Bill Elliott, Golf Monthly Editor at Large and Chairman of the Association of Golf Writers: "There will never be a Ryder Cup like the 39th version at Medinah"
RING the bells, sound those trumpet calls, light beacons on the hills. Most of all sing Olé, Olé, Olé, Olé. Loudly.
There never again will be a Ryder Cup like this 39th version at Medinah. Why? There simply can't be. Even that most unpredictable of things, big time sport, cannot come up with something as wonderfully fabulous as this final Sunday in the suburbs of Chicago.
Four points behind an apparently rampant US side, few of us gave Europe much hope of victory. There was some defiantly brave talk, most of it in bars late on Saturday night when logic is caressed by a swaying kind of anaesthesia.
But in the cold, clear air of a perfect autumnal morning here those hopes seemed ridiculously misplaced as the thousands of American fans embraced the edges of this terrific course and prepared to roar on Davis Love's men.
Wear red, the PGA of America had urged and wear red they did, a long sea of this colour stretching everywhere one cared to look. Sprinkled here and there was the yellow and blue of Europe, the occasional defiant song breaking out now and then.
What José María Olazábal wanted to happen was for his top-loaded players to put blue on the leaderboards around the course early and so subdue the US team's supporters. It was, even on paper, a slim hope but cometh the day cometh the men and Luke Donald, Ian Poulter, Rory McIlroy, Justin Rose plus the strong, reinvented figure of Paul Lawrie did their captain proud.
One by one these players edged ahead of their opponents. One by one they began to paint those leaderboards blue, one by one the rest of us began to believe that something extraordinary was indeed happening in front of our startled eyes on this remarkable day.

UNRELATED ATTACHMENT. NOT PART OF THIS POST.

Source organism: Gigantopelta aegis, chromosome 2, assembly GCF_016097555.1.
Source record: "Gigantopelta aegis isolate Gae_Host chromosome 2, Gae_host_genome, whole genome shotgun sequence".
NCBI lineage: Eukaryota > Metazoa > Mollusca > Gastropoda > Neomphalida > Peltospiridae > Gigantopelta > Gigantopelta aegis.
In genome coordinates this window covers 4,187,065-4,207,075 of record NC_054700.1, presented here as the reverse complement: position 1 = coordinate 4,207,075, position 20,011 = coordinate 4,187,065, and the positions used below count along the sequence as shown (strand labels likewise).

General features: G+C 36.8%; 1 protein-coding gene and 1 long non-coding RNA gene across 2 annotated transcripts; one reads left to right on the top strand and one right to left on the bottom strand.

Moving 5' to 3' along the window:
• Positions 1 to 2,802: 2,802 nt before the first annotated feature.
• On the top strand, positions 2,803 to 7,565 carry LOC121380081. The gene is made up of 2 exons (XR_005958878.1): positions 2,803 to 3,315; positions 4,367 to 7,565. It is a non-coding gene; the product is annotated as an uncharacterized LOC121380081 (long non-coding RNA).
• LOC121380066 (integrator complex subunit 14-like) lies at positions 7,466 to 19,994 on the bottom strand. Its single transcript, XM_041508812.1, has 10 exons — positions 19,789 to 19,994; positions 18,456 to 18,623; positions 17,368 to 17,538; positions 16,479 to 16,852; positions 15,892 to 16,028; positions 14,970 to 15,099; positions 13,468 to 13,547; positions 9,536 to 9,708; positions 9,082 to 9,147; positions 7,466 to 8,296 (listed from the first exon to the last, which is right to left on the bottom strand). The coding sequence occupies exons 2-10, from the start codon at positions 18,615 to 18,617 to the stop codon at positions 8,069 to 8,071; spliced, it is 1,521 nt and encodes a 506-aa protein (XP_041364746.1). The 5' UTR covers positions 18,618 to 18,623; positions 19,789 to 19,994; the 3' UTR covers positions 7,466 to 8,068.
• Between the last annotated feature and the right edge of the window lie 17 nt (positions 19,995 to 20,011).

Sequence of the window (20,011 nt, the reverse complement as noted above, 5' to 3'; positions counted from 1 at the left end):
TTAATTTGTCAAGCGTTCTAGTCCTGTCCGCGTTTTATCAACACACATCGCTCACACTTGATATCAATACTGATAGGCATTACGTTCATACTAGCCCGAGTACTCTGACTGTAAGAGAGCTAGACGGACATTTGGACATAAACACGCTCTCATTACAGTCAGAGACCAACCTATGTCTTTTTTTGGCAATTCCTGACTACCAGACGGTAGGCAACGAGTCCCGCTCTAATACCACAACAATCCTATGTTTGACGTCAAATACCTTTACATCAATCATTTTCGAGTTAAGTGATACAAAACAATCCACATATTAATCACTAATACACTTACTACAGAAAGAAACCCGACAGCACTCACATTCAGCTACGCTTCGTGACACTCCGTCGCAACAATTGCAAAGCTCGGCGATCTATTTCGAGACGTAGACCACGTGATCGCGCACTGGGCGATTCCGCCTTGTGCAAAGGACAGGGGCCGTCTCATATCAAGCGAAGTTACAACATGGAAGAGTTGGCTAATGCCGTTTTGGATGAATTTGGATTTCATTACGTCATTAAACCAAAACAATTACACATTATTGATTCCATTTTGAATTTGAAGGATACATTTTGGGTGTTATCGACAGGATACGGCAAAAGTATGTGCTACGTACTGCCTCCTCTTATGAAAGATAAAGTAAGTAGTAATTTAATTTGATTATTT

Of course, as hope grew vibrantly on one side, so desperation began to infiltrate an apparently impregnable American team. Suddenly the improbable became the possible before turning into the most singular achievement in the history of this competition.
Match after match came to the closing holes and in the majority of these contests it was the European's will that prevailed, the European clutch putts that dropped.
And of course it ended in tears. It was always going to. José María had dedicated this Ryder Cup to his great friend and mentor Severiano Ballesteros. On this Sunday Seve's famous St Andrews silhouette was on every European shirt sleeve.
More importantly, his spirit ran through this team. “Seve taught me one thing above all else,” José María had said at the beginning of the week. “Never give in, never quit, anything is possible in this game.”
On a vibrant day this thought has never been more beautifully exampled. As the climax came José María flicked a glance at the heavens and then began quietly to cry. He was not alone. Olé, Olé, Olé. The perfect end to the perfect summer of sport.
We'll never see its like again. Just be thankful we saw it once.